The Brutal Reality of Setting Goals

Goals_perseverence-obstacles

The purpose of setting goals is to achieve them and usually realize an even greater end result.

However, obsessive pursuit of a goal to which you have committed your time and efforts in the past is not always the best plan going forward.

Below is a list of options to consider when you have not achieved your goals, or are not making the progress you think you “should.”

 

There are three choices:

  1. Revise the goal
  2. Abandon the goal
  3. Stay on course

 

Consider revising a goal when:

  • Your initial estimates of time and resources needed to achieve it are inconsistent with current realities
  • You set a goal to perform a skill you hadn’t yet learned and you need to change your target
  • Your measurements of success were initially set way too high or way too low

 

Consider abandoning a goal when:

  • The burning reason why you wanted to achieve the goal is now irrelevant
  • The cost of achieving it has, or will, far exceed the benefits
  • It has caused significant pain to you or those important to you

This is absolutely not to say that you should stop trying to achieve your goals because they are hard.

 

Stay the course when:

  • You can honestly say to yourself and others that the time and effort that the goal requires is something that will be available to you in the near future
  • You have analyzed the reasons for your lack of progress and have a clear plan in place to address the issues
  • You are still committed to the reason you wanted to achieve the goal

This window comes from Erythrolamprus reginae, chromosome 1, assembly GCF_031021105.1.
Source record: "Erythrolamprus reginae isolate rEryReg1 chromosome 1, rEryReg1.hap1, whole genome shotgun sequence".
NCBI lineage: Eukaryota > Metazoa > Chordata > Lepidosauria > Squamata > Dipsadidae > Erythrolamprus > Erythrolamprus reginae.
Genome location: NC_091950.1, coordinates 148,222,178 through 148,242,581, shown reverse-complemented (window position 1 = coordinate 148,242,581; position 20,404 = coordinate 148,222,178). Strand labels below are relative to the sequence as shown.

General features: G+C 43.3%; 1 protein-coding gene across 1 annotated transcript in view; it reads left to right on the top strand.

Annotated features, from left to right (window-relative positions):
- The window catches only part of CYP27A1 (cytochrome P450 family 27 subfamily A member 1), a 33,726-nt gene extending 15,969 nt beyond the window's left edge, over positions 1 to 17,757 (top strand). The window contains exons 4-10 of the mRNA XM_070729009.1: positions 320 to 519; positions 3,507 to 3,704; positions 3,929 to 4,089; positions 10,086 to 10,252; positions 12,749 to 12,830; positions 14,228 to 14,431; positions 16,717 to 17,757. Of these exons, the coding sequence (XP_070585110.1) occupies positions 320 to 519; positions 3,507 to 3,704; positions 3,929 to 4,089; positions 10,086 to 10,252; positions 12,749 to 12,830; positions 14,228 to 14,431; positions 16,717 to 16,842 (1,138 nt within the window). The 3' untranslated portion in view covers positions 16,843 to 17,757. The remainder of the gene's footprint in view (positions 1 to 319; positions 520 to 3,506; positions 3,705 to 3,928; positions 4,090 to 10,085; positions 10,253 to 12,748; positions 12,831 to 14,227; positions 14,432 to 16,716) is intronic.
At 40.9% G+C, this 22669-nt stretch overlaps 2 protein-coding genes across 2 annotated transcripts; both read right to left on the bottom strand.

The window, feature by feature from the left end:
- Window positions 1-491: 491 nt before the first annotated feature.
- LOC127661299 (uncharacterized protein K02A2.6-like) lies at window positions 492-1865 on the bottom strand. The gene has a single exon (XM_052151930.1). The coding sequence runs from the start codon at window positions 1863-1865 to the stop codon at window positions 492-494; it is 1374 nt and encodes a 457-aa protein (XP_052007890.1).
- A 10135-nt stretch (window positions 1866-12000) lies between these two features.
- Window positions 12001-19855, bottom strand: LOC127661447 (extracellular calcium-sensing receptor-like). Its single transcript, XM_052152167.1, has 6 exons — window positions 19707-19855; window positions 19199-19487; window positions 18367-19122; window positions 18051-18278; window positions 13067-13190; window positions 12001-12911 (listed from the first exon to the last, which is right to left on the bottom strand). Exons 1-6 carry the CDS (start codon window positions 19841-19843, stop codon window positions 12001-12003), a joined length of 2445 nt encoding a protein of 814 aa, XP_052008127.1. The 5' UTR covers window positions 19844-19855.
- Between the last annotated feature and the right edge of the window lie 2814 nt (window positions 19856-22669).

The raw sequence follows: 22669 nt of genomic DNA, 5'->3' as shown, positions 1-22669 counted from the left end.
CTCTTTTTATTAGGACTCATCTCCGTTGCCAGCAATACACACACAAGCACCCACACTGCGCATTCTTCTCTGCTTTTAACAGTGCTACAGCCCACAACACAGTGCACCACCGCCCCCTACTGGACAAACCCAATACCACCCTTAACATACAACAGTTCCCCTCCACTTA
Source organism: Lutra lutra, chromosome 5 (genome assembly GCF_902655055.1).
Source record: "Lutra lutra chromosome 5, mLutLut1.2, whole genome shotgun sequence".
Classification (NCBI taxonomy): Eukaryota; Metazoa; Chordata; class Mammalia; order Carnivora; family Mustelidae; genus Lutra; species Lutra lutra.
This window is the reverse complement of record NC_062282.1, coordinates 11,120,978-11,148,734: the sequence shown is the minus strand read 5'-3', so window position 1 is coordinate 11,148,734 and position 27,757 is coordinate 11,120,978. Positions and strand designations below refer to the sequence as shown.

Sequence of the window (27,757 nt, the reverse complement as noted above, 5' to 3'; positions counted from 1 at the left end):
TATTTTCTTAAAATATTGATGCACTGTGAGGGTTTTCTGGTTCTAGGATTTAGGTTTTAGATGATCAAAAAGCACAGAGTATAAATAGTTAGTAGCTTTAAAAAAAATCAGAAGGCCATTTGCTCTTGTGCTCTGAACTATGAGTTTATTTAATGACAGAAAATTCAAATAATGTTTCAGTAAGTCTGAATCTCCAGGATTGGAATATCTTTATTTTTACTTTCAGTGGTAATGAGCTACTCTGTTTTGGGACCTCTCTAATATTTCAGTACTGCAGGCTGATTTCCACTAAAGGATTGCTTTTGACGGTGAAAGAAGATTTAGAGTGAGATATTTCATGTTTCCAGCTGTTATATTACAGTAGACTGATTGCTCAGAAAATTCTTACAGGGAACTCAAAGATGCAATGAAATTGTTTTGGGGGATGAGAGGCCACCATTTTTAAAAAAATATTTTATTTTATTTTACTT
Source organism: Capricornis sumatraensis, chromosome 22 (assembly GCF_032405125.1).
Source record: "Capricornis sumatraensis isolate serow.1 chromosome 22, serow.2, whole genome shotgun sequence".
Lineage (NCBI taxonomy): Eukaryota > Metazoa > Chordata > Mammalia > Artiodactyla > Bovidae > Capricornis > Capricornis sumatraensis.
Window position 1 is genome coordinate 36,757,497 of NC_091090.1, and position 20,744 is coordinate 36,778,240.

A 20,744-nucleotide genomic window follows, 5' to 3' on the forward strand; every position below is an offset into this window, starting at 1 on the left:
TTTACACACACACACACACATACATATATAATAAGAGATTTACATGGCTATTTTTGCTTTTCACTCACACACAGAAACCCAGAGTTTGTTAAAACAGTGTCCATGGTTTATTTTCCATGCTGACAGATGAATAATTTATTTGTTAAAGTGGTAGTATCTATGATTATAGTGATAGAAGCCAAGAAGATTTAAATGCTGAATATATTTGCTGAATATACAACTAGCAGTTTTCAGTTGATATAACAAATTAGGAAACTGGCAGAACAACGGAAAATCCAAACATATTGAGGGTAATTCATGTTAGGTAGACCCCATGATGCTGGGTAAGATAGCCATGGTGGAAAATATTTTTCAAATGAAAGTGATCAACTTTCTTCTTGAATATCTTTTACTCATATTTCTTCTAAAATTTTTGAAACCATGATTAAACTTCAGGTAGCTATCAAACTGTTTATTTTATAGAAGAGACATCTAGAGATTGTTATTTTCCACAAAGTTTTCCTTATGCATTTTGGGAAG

Goal setting is one of the most powerful self-directed motivators of human behavior, and according to both Voltaire and Spiderman, “with great power, comes great responsibility.” The most responsible (and effective) way to set goals is to ensure that they are both consistent with and directed toward your core values.

If you find that you are setting goals that are not related to your values at all, ask yourself why you set them in the first place. Goal setting directs your behavior and inspires achievement by creating gaps between your current and future self, like a thermostat. Aligning your goals with your values helps you make sure that the desired temperature will still be desirable when you reach it.

Have you set productivity-related goals that you haven’t met? I help people like you achieve those goals every day. Sometimes it is not a question of working harder, but smarter. Email me for a free initial assessment.

Look at your goals. What choices will you make?

 






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Dr. Melissa GratiasMelissa Gratias (pronounced “Gracious”) used to think that productivity was a result of working long hours. And, she worked a lot of hours. Then, she learned that productivity is a skill set, not a personality trait. Now, Melissa is a productivity expert who coaches and trains other businesspeople to be more focused, balanced, and effective. She is a prolific writer and speaker who travels the world helping people change how they work and improve how they live. Contact her at getproductive@melissagratias.com or 912-417-2505. Sign up to receive her productivity tips via email.

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